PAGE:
Greek language

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Greek (Greek Ελληνικά, – "Hellenic") constitutes its own branch of the Indo-European languages. It has a documented history of 3,500 years, the longest of any Indo-European language. It is spoken by 15 million people primarily in Greece and Cyprus, but also in many Greek emigrant communities around the world.

Greek is written in the Greek alphabet, the first true alphabet (as opposed to an abjad or abugida) and the ancestor of both the Latin and the Cyrillic alphabets.

Modern Greek is written with Greek alphabet in monotonic, polytonic or atonic, either according to Demotic (Mr. Triantafilidis) grammar or Katharevousa grammar. Some people write in Greeklish (Greek with Latin script) which is either Visual-based, orthographic or phonetic or just messed-up (mixed). The only official forms of Greek language are the Monotonic and Polytonic.

Normal Modern Greek (Greek Monotonic)

  • words "και", "είναι";
  • Each multi-syllable word has one accent/tone mark (oxia): ά έ ή ί ό ύ ώ
  • The only other diacritic ever used is the trema: ϊ/ΐ, ϋ/ΰ, etc.

Ancient or pre-1980's Greek (Greek Polytonic)

  • This is Katharevousa or some mixed form of Demotiki (Triantafilidis' grammar) and Katharevousa;
  • You will notice several accents/tones. Examples: ~ ` and oxia (looks like 'ί);
  • You may also notice this: ΐ, ΰ. ϊ, ϋ etc.

Greek Atonic

  • Was common in some Greek media (television);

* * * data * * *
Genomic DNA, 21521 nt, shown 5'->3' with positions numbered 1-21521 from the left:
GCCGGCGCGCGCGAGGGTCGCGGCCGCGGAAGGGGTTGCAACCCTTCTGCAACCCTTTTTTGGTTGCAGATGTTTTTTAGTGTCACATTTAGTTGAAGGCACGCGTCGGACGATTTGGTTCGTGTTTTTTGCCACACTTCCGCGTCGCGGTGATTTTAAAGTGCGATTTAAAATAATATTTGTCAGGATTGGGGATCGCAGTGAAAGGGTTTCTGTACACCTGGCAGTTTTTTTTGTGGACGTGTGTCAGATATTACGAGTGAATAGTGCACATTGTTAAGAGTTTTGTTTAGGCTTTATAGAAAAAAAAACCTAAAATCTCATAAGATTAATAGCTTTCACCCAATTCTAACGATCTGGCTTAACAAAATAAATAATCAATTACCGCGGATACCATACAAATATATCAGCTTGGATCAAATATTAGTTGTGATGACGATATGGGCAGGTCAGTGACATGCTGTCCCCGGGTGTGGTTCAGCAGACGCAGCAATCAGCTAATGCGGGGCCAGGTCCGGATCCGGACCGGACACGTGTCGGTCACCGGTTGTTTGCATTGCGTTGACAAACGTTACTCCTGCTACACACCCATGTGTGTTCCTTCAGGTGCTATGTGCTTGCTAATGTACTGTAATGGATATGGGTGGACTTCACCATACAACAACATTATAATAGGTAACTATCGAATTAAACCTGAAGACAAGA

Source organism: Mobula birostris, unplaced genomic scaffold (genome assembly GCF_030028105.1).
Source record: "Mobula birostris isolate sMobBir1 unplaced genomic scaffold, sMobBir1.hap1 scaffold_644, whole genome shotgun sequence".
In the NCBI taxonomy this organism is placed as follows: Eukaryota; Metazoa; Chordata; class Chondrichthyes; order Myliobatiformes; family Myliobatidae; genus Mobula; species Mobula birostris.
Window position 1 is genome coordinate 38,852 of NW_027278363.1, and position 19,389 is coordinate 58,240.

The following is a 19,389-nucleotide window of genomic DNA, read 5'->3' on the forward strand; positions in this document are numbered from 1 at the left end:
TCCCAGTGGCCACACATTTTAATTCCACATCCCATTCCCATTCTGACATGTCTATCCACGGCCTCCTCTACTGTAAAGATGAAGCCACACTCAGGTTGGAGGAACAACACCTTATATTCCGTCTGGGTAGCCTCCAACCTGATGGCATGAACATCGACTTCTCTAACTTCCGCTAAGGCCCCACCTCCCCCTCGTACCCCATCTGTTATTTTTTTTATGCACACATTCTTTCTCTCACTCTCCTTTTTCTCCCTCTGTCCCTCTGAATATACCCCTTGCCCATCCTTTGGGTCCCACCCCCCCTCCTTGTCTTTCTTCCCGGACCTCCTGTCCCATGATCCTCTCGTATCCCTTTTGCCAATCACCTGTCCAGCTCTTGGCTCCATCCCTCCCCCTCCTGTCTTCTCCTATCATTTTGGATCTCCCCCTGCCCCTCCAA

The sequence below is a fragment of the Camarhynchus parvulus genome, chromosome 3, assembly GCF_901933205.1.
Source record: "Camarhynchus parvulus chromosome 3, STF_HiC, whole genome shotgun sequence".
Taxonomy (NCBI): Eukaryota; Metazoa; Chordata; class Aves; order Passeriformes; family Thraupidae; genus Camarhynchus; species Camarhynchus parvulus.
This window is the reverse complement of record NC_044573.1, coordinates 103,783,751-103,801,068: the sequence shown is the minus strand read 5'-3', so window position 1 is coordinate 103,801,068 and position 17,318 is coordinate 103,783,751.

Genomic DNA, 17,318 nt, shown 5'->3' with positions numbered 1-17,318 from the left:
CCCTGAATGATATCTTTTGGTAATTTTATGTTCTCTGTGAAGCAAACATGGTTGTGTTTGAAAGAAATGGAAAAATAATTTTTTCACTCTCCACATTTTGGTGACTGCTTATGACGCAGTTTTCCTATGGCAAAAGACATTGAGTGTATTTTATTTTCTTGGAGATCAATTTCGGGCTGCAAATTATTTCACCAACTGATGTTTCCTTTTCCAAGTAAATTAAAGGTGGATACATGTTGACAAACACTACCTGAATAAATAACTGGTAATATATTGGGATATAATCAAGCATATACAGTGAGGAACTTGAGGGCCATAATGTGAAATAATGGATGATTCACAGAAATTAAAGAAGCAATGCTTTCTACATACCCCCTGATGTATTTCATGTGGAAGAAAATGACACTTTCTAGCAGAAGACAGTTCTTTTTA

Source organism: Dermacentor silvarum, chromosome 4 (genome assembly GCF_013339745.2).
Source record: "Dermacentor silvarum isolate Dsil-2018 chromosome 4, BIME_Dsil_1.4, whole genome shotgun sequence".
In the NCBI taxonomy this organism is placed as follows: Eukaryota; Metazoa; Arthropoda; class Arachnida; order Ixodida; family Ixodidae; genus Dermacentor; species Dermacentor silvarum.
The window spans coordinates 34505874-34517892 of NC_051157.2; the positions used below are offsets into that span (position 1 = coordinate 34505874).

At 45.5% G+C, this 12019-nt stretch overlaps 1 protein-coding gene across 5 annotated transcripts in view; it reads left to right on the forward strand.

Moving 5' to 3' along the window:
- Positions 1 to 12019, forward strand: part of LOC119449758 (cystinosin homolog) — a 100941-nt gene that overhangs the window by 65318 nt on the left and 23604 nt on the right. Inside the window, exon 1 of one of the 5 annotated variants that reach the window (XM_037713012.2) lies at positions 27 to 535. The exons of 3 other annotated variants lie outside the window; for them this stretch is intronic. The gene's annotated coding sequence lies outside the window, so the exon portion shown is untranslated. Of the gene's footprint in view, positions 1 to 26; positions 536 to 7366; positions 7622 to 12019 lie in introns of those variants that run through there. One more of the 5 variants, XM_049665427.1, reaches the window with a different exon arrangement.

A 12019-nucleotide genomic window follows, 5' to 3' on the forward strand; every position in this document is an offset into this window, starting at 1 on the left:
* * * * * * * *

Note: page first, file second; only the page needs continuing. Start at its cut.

• You will see Greek characters without accents/tones;
  • words: "και, ειναι, αυτο".

Greek in Greeklish

  • Automated conversion software for Greeklish->Greek conversion exists. If you notice a Greeklish text it may be useful for the Greek el.wikipedia (after conversion).
  • Keep in mind: in Greeklish more than one characters may be used for one letter. (example: th for theta).

Orthographic Greeklish

  • words "kai", "einai".

Phonetic Greeklish

  • words "ke", "ine";
  • omega appears as o;
  • ei, oi appear as i;
  • ai appears as e.

Visual-based Greeklish

  • omega (Ω or ω) may appear as W or w;
  • epsilon (E) may appear as "3";
  • alpha (A) may appear as "4";
  • theta (Θ) may appear as "8";
  • upsilon (Y) may appear as "\|/";
  • More than one characters may be used for one letter.

Messed-up (Mixed) Greeklish

  • words "kai", "eine";
  • combines principles of phonetic, visual-based and orthographic Greeklish according to writer's idiosyncrasy;
  • The most commonly used form of Greeklish.